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Last Updated: Monday, 7 August 2006, 08:53 GMT 09:53 UK
Tim Vickery column
By Tim Vickery
South American football reporter

AC Milan's Brazilian midfielder Kaka
Kaka was produced for export to the European market

For the second year running the Copa Libertadores final is an all-Brazilian affair.

That is something that would not have happened in the first 40 years of South America's Champions League.

Nations were initially limited to one entrant, and then the draw was arranged to ensure domestic rivals met in the knock-out stages.

At the start of the decade, expansion to 32 teams made a one-nation final a possibility.

It is no coincidence that two Brazilian teams meet in the final for the second successive season, and the two-year long monopoly clearly indicates that Brazilian sides are currently the strongest in South America.

As so often in football, part of the explanation can be found in economics.

The South American game has become accustomed to losing its talent at an ever younger age to those who can pay more, mainly in Europe but also in Asia and even Mexico.

It gives the impression that South American club football consists of three types of players; youngsters on their way to Europe, veterans who have come back from Europe, and a group in the middle who have not been considered good enough to receive the call.

Sao Paulo have even made a point of grooming players specifically for the European market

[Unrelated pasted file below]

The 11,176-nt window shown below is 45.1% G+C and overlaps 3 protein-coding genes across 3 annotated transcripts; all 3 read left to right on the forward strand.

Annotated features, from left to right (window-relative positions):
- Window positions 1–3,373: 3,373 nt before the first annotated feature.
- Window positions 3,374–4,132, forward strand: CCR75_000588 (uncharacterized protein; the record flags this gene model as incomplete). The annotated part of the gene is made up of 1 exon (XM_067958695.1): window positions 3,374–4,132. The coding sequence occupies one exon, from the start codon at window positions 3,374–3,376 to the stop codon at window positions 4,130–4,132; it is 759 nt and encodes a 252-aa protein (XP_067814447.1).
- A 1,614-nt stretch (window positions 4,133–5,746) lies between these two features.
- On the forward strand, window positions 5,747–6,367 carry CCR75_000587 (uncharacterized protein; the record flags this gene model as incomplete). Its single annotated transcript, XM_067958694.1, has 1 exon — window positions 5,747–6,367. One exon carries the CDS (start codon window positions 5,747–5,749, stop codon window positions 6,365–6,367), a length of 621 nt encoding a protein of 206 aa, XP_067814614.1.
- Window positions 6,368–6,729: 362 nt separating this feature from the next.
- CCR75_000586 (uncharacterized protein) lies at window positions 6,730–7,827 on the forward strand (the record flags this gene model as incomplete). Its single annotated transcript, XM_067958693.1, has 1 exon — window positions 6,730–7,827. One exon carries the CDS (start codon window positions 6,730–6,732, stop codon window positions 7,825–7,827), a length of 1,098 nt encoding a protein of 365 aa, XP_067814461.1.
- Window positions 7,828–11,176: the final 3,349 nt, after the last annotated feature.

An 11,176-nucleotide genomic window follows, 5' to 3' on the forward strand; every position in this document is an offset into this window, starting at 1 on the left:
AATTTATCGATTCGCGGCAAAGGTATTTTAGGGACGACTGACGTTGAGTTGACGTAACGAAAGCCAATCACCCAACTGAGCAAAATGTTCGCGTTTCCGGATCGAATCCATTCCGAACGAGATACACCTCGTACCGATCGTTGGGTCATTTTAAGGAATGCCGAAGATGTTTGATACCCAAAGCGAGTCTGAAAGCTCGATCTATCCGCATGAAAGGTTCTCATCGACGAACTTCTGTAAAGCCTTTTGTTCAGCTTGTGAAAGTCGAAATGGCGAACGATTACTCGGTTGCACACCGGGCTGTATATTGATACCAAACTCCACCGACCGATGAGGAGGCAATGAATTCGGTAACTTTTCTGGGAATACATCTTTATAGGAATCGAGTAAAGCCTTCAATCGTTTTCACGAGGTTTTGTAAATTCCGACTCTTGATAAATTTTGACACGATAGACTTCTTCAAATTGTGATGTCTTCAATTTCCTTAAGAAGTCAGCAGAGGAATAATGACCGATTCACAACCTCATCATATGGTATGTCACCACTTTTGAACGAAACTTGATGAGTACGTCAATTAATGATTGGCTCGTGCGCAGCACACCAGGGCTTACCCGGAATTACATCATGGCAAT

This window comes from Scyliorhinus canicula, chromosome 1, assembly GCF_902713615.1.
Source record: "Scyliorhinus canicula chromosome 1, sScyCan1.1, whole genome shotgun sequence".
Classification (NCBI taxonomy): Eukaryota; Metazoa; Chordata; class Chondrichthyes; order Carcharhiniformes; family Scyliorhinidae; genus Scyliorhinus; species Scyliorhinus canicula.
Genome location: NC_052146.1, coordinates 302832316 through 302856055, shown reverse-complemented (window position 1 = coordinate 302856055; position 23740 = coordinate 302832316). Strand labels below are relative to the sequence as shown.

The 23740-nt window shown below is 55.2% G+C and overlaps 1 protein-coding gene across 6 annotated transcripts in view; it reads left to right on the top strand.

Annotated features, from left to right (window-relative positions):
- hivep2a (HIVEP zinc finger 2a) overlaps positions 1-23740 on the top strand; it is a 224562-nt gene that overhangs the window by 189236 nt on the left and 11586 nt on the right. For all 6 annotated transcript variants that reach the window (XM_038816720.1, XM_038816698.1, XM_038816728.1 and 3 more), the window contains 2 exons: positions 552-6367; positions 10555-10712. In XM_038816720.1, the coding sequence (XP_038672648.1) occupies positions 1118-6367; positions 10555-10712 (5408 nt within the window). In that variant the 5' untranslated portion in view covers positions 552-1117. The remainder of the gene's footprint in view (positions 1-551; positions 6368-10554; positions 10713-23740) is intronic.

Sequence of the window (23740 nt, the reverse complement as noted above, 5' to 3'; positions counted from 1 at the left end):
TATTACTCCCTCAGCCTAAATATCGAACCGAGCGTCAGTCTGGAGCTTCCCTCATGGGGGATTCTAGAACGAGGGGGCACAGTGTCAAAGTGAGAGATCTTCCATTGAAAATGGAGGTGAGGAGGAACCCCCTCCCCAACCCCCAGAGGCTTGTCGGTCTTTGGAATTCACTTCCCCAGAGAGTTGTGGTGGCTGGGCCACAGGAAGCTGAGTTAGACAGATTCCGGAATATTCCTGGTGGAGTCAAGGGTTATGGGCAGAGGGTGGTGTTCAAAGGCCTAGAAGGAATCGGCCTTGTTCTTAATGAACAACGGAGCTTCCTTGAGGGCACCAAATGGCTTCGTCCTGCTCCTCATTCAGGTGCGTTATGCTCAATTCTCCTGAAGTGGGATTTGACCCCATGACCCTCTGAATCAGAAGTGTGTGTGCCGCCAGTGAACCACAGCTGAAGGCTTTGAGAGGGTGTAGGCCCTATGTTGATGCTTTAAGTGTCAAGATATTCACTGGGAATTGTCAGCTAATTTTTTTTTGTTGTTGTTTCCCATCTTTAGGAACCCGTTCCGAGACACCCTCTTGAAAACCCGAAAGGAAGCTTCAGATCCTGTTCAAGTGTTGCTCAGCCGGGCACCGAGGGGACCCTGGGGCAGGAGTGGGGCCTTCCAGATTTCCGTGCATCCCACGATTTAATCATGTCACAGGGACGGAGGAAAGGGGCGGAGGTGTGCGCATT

Tim Vickery

Brazil's sheer size means that it can protect itself from this trend better than its continental rivals. It produces more players and can therefore count on more strength in depth. As one star is sold, another appears.

But it also seems clear that the most successful South American clubs are those which have best adapted to the reality of European domination.

Argentina's River Plate failed in their quest to win this year's Libertadores, crashing out in the quarter finals.

Club president Jose Maria Aguilar confessed that one of their "fundamental errors" was that the club had not recently produced "one of the big figures that we usually sell, which then gives us the resources to fund our structure."

This is a lesson that Sao Paulo and Internacional, this year's Libertadores finalists, have learned.

Inter, from Porto Alegre, produced and sold Fabio Rochemback, Daniel Carvalho and Nilmar to Europe. Perky striker Rafael Sobis will surely be the next in line.

The sales finance further youth development work plus the maintenance of a relatively strong playing staff.

Sao Paulo have even made a point of grooming players specifically for the European market.

Kaka and Julio Baptista are big, physically strong figures who quickly enjoyed more success across the Atlantic than they had tasted at home.

With the revenue from these and other sales the club can boast an excellent training ground, highly regarded medical facilities and a gutsy and experienced team which is back in the final of the Libertadores trying to retain the title they won a year ago.

Liverpool fans will remember that Sao Paulo also went on to lift the Club World crown. It is a triumph for sound administration - and for the recognition that in South America the sale of a star may be sad, but it need not be the end of a process.

If the money is used wisely then it can also be the start of something special.

  • Tim Vickery takes part in Up All Night's World Football phone-in every Saturday morning at 0230 BST on BBC Radio Five Live

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